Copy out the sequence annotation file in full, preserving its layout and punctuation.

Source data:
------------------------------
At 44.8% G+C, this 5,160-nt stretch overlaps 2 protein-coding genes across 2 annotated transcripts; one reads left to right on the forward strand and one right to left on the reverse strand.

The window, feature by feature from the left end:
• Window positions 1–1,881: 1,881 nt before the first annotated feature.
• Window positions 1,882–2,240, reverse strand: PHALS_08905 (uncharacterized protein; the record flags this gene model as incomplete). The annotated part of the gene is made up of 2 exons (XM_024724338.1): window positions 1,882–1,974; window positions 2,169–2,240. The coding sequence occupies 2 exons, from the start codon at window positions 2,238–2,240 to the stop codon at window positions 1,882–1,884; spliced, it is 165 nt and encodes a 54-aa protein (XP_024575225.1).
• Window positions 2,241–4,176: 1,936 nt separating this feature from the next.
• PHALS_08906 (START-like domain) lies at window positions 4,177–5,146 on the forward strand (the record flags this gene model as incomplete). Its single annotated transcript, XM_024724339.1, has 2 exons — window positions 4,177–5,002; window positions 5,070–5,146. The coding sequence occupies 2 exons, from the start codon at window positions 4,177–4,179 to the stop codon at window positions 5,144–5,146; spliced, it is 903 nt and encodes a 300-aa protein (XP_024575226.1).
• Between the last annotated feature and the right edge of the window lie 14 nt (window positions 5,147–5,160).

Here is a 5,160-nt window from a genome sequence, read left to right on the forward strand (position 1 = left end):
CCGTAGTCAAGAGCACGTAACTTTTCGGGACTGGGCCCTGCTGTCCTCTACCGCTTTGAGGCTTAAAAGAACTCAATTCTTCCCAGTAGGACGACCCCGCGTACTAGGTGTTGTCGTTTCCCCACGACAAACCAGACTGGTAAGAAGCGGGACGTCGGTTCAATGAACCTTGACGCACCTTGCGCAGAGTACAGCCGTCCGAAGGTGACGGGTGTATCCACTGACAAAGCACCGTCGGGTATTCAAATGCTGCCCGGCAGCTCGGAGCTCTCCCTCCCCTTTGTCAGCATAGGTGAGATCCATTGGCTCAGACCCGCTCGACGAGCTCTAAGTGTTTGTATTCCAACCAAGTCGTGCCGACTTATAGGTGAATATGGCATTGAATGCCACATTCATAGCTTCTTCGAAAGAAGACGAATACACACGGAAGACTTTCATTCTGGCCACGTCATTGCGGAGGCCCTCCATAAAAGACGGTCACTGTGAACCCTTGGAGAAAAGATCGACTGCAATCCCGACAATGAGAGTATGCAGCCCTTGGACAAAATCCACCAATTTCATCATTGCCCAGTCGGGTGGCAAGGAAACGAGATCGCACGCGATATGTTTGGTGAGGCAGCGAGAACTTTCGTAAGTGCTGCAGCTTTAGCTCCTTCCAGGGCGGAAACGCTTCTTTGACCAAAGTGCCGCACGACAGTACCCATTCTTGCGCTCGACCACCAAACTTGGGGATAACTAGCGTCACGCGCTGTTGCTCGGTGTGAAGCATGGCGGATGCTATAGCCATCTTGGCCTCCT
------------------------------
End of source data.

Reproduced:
At 44.8% G+C, this 5,160-nt stretch overlaps 2 protein-coding genes across 2 annotated transcripts; one reads left to right on the forward strand and one right to left on the reverse strand.

The window, feature by feature from the left end:
• Window positions 1–1,881: 1,881 nt before the first annotated feature.
• Window positions 1,882–2,240, reverse strand: PHALS_08905 (uncharacterized protein; the record flags this gene model as incomplete). The annotated part of the gene is made up of 2 exons (XM_024724338.1): window positions 1,882–1,974; window positions 2,169–2,240. The coding sequence occupies 2 exons, from the start codon at window positions 2,238–2,240 to the stop codon at window positions 1,882–1,884; spliced, it is 165 nt and encodes a 54-aa protein (XP_024575225.1).
• Window positions 2,241–4,176: 1,936 nt separating this feature from the next.
• PHALS_08906 (START-like domain) lies at window positions 4,177–5,146 on the forward strand (the record flags this gene model as incomplete). Its single annotated transcript, XM_024724339.1, has 2 exons — window positions 4,177–5,002; window positions 5,070–5,146. The coding sequence occupies 2 exons, from the start codon at window positions 4,177–4,179 to the stop codon at window positions 5,144–5,146; spliced, it is 903 nt and encodes a 300-aa protein (XP_024575226.1).
• Between the last annotated feature and the right edge of the window lie 14 nt (window positions 5,147–5,160).

Here is a 5,160-nt window from a genome sequence, read left to right on the forward strand (position 1 = left end):
CCGTAGTCAAGAGCACGTAACTTTTCGGGACTGGGCCCTGCTGTCCTCTACCGCTTTGAGGCTTAAAAGAACTCAATTCTTCCCAGTAGGACGACCCCGCGTACTAGGTGTTGTCGTTTCCCCACGACAAACCAGACTGGTAAGAAGCGGGACGTCGGTTCAATGAACCTTGACGCACCTTGCGCAGAGTACAGCCGTCCGAAGGTGACGGGTGTATCCACTGACAAAGCACCGTCGGGTATTCAAATGCTGCCCGGCAGCTCGGAGCTCTCCCTCCCCTTTGTCAGCATAGGTGAGATCCATTGGCTCAGACCCGCTCGACGAGCTCTAAGTGTTTGTATTCCAACCAAGTCGTGCCGACTTATAGGTGAATATGGCATTGAATGCCACATTCATAGCTTCTTCGAAAGAAGACGAATACACACGGAAGACTTTCATTCTGGCCACGTCATTGCGGAGGCCCTCCATAAAAGACGGTCACTGTGAACCCTTGGAGAAAAGATCGACTGCAATCCCGACAATGAGAGTATGCAGCCCTTGGACAAAATCCACCAATTTCATCATTGCCCAGTCGGGTGGCAAGGAAACGAGATCGCACGCGATATGTTTGGTGAGGCAGCGAGAACTTTCGTAAGTGCTGCAGCTTTAGCTCCTTCCAGGGCGGAAACGCTTCTTTGACCAAAGTGCCGCACGACAGTACCCATTCTTGCGCTCGACCACCAAACTTGGGGATAACTAGCGTCACGCGCTGTTGCTCGGTGTGAAGCATGGCGGATGCTATAGCCATCTTGGCCTCCT